The Desire to Escape

Tales of fame and fortune always have to start at the core, where it isn’t always as clean and free at the top. Kanye West’s Spaceship is parallel to the American slave songs of Frederick Douglass’ time in both lyrical content and motivation for writing it. The songs slaves sung eased the burden of the life they were living, as they served as methods of letting out their innermost feelings. Many songs discussed some biblical figure carrying them away from the injustice of slavery to a home of love and freedom. They could be considered cries of help.

“Spaceship” contains Kanye venting about when he worked at a place (The Gap) filled with racism, monotony, and injustice and how he wished he could get away from it all, to be emancipated from his environment. He had to find time to pursue his forte, music, despite working grave shifts to stay afloat and being consistently harassed by his coworkers. Any noncompliance could risk his job. This song was Kanye’s cry for salvation, not too different from the songs Frederick Douglass heard throughout the Southern plantations. This song, as well as the album it was on, presented the world with a new type of rap.

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Kanye West’s first album in 2004, The College Dropout, infused soul, comedy, and cleverness that was the polar opposite of the gangsta rap of artists like DMX, Jay-Z, Nas, and many others. Instead of viciously spitting lyrics about alcohol and nice cars, Kanye rapped about things like school, poverty, oppression, and family. With songs like “Spaceship”, the critics around the globe praised the album for breaking down the boundaries of rap and showing emotion and intelligence through his lyrics. Rolling Stone stated in a review, “Kanye expanded the musical and emotional language of hip-hop ..

. he challenged all the rules, dancing across boundaries others were too afraid to even acknowledge.” It sold 441,000 copies in the first week. Rolling Stone rated it as the best album of the year, Kanye was awarded the Grammy for Best Rap Album, and Time magazine even put it in its list of the Best 100 Albums of All Time. This isn’t even the full collection of its accolades! Because of this one album and its 21 beautiful songs, artists like Kid Cudi, Childish Gambino, and Chance the Rapper, men who don’t fit in with the whole “gangsta” persona, were inspired to let their voices be heard.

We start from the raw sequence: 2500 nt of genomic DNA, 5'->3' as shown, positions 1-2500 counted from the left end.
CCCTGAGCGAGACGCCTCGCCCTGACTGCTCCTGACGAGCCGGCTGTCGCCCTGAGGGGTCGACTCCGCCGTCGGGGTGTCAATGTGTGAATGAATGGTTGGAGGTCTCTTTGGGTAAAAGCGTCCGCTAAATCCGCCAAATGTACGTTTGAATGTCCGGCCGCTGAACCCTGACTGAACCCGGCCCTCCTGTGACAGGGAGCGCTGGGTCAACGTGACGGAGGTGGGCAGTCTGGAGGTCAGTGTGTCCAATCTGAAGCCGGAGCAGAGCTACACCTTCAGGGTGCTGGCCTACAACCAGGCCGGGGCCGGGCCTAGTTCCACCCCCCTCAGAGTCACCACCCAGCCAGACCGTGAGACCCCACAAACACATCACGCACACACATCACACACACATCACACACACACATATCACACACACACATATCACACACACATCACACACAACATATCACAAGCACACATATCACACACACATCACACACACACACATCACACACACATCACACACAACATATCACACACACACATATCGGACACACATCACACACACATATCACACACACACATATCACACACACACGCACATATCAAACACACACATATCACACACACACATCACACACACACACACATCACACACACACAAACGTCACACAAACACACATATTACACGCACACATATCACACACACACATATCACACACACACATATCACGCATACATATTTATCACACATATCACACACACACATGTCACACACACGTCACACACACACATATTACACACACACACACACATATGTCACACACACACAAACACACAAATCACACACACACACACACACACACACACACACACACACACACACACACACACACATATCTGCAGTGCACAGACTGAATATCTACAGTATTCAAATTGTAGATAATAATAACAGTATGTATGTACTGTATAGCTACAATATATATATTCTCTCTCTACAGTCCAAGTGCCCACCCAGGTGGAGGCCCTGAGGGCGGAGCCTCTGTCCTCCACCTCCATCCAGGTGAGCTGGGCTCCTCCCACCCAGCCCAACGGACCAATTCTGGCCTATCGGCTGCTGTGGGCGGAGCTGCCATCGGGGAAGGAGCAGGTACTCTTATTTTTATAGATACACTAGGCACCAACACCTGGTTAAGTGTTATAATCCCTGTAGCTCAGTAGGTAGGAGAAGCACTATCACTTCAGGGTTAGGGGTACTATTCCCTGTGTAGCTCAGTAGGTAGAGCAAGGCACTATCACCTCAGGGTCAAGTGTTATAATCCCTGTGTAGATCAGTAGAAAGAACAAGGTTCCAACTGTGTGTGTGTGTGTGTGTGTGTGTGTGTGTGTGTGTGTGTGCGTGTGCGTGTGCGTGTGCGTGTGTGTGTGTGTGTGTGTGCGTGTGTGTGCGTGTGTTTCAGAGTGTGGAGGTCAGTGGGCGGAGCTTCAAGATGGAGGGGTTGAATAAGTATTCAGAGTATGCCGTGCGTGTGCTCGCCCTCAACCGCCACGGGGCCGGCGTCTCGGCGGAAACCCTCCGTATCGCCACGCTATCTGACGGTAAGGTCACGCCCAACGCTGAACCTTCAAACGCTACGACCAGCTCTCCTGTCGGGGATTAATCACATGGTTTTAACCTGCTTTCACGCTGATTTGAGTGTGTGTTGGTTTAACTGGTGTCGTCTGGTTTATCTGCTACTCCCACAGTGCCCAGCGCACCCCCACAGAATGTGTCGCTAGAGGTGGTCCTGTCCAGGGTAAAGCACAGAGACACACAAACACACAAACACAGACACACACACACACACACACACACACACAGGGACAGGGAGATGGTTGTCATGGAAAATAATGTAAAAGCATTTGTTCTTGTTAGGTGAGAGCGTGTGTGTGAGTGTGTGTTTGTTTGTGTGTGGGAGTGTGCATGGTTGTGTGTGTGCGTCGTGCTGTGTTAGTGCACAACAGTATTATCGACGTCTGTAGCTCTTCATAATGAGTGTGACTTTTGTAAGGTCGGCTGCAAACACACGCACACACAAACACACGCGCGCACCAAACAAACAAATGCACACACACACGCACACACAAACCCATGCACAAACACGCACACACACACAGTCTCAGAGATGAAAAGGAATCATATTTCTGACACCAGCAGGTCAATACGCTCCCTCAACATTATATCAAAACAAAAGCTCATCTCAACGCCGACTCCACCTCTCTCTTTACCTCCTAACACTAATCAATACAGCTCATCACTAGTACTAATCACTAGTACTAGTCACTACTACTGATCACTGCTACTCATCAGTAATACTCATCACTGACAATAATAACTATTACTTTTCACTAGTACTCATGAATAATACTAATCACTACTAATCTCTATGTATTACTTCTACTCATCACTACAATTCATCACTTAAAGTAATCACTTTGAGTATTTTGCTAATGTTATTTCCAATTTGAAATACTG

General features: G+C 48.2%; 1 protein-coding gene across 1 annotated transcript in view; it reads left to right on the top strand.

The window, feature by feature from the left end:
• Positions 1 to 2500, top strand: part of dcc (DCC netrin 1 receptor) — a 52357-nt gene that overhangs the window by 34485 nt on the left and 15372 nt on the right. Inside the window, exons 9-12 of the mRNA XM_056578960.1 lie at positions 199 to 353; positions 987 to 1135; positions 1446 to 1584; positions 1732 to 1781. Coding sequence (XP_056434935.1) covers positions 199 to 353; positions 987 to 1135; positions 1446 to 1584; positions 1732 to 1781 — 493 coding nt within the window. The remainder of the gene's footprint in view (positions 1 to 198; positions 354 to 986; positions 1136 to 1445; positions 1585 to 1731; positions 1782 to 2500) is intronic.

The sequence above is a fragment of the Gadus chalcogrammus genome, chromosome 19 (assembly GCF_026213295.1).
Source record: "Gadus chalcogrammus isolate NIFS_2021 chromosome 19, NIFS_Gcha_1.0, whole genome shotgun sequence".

Among debut albums, The College Dropout is considered nearly untouchable in innovation and brought the world hip hop with soul never heard before. Although this album can appeal to people all around the world, Kanye’s target audience were people who could relate to his struggles and experiences, mainly teenagers and young adults. Spaceship reverberated with people who work tedious jobs, live with people who constantly hector them, and contain ambitions that are constantly demolished by the world they live in. A song like this inspired people to break away from the chains that bound them and give something more interesting and enjoyable a chance. Spaceship was Kanye, as well as guest rappers GLC and Consequence’s story of their experiences with modern day oppression.